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Flash Review 2, 11-10: Pedal to the Metal
Nibroll's Melodramatic "Dry Flower"

By Beliz Demircioglu
Copyright 2004 Beliz Demircioglu

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NEW YORK -- Seen this past Thursday at the Kitchen, Nibroll's theatrical performance "Dry Flower" brought a different perspective to examining the ever-changing definition of beauty. Different stories were told throughout from multiple characters' points of view, exploring their frustrations, pain and suffering.

Choreographed by Mikuni Yanaihara, "Dry Flower" conveyed an intense energy with pauses of calmness. The dancers' full force as individuals and their harsh relationships were revealed as they kicked the floor or each other, or pushed a colleague to the floor. Sometimes Yanaihara was able to capture a pure, childlike, free and simple quality of movement, even incorporating movements from children's games; at other points, her movements had an overwhelming intensity, especially in the upper body, going so far as to evoke epileptic attacks.

The strength of the choreography was in the choreographer's precise direction of the dancers' visual focus. Strong lines onstage were created with the dancers' sharp and directional looks, Yanaihara accentuating the lines with the movement.

She also involved spoken language in some sections to communicate the exact feeling of the moment. In one instance, a performer laid down on the floor and screamed "I don't miss you!" as another dancer -- apparently representing one of her memories -- stood on her back. Performers also told brief stories or repeated certain lines to bring humor and variety to the piece. At one point, a dancer confessed several times, "I think I shouldn't touch it but I did it many times" before finally touching her cheekbone.

Unexpected moments were interesting ideas by themselves but in relation to the rest of the piece they felt out of place. One such interlude came when two upstage spots projected suddenly and with blinding intensity directly into the audience. Later, a woman emerged from a small suitcase and started singing.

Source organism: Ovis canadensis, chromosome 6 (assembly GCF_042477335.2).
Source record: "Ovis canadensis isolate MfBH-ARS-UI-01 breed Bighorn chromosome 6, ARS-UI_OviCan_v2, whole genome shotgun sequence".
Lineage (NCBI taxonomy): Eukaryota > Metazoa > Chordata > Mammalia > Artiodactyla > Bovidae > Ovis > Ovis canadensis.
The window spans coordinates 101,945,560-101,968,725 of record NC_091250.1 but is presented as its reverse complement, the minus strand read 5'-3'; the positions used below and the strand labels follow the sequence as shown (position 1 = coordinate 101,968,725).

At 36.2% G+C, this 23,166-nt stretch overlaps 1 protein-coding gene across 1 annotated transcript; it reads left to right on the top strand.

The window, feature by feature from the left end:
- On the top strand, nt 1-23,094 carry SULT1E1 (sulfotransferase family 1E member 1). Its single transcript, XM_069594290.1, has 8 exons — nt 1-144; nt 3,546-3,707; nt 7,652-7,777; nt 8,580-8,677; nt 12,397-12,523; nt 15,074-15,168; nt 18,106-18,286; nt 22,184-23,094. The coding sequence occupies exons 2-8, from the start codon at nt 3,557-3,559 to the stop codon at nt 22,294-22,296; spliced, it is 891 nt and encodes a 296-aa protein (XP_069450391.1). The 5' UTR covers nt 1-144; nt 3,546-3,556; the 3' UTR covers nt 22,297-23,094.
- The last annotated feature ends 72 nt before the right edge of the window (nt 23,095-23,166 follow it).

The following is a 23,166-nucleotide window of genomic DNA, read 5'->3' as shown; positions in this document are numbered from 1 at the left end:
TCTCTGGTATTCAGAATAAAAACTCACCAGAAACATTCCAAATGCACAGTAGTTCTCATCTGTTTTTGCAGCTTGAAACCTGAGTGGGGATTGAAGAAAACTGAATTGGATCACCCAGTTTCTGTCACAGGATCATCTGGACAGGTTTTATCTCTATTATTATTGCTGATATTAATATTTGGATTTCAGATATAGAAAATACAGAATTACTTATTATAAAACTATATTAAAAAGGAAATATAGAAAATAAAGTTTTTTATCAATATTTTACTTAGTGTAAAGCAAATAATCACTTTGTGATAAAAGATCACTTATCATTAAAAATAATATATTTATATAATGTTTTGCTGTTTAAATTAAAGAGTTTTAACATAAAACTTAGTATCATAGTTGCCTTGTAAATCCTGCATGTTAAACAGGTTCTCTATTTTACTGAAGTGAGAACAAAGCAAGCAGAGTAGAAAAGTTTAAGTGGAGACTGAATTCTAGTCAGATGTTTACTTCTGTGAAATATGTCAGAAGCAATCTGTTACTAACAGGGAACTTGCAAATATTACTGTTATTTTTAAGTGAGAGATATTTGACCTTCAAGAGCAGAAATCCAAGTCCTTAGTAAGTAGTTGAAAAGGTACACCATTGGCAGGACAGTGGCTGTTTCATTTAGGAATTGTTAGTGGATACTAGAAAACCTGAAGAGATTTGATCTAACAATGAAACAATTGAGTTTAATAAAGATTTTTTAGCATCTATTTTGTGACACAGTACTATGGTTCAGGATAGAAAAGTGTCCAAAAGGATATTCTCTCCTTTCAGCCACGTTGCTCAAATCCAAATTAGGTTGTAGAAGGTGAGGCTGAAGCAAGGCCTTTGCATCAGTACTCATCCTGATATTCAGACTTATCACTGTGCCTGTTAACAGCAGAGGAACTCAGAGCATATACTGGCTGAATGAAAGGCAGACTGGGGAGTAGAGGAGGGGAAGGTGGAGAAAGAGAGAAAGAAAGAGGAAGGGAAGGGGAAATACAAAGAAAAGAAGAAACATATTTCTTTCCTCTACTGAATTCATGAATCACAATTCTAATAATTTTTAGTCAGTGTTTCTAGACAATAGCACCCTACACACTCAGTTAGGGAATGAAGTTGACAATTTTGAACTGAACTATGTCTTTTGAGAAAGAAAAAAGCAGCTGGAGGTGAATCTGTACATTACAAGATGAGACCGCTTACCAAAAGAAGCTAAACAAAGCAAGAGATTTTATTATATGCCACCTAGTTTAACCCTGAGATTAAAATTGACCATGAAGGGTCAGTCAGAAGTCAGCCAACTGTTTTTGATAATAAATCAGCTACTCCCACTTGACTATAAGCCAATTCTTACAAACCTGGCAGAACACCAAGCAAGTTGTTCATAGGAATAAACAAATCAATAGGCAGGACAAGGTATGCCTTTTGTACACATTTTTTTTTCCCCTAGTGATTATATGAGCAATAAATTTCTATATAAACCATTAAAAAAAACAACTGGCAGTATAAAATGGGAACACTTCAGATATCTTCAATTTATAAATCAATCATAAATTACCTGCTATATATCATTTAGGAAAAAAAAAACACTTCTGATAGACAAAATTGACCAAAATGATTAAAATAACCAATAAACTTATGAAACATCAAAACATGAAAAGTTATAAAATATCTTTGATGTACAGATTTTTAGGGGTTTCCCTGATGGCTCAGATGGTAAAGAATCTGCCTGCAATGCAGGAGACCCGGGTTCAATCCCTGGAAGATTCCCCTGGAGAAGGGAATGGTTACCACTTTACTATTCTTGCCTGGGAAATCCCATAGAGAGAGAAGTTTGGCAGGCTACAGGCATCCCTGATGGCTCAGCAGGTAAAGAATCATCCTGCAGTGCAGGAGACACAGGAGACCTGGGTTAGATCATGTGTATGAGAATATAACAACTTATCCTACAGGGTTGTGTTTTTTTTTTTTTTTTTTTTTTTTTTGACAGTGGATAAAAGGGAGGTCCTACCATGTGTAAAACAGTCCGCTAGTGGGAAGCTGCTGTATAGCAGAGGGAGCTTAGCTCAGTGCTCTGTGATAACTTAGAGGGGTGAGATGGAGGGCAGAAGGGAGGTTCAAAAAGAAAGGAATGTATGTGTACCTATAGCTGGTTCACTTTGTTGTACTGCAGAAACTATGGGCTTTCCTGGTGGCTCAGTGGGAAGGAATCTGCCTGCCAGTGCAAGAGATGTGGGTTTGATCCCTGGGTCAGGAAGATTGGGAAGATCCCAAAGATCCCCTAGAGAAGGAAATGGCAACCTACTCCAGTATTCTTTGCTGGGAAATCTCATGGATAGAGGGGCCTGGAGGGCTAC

My favorite part of "Dry Flower" had one of the dancers entering with a mirror and then playing with the lighting effect the mirror created on other dancers and when reflected towards the audience.

A full projection covering the whole background and the opened up wings created a fuller space rather than a stage that was separated from the audience. The video projections, by Keisuke Takahashi, ranged from cliche three-dimensional figures which almost looked like screen savers to a provocative video collage of constantly changing images followed by a view of a moving sky. Even though the dance and the projection were independent most of the time, the two elements interacted in two passages. The first came when a dancer started watching the video projection of a deer and pursued the animal when it began running. The other came at the performance's conclusion, when some dancers opened their arms to the sides, echoed by a projection of people opening their arms. As the projected figures fell back, birds took flight from inside of them. Some of these collapses were synchronized with those by the live dancers. As all the performers fell down to the floor the screen filled with birds. The dancers slowly stood up onstage as the crash of breaking glass was heard. As they stood, they could only be seen in soliloquy because the only lighting was that of the projection.

In my opinion the facial expressions and "Dry Flower"'s choreography in general were too dramatized. The extremes were carried too far in most of the elements. There were a few times in the performance when audience members had to cover their ears because of the volume of the music.

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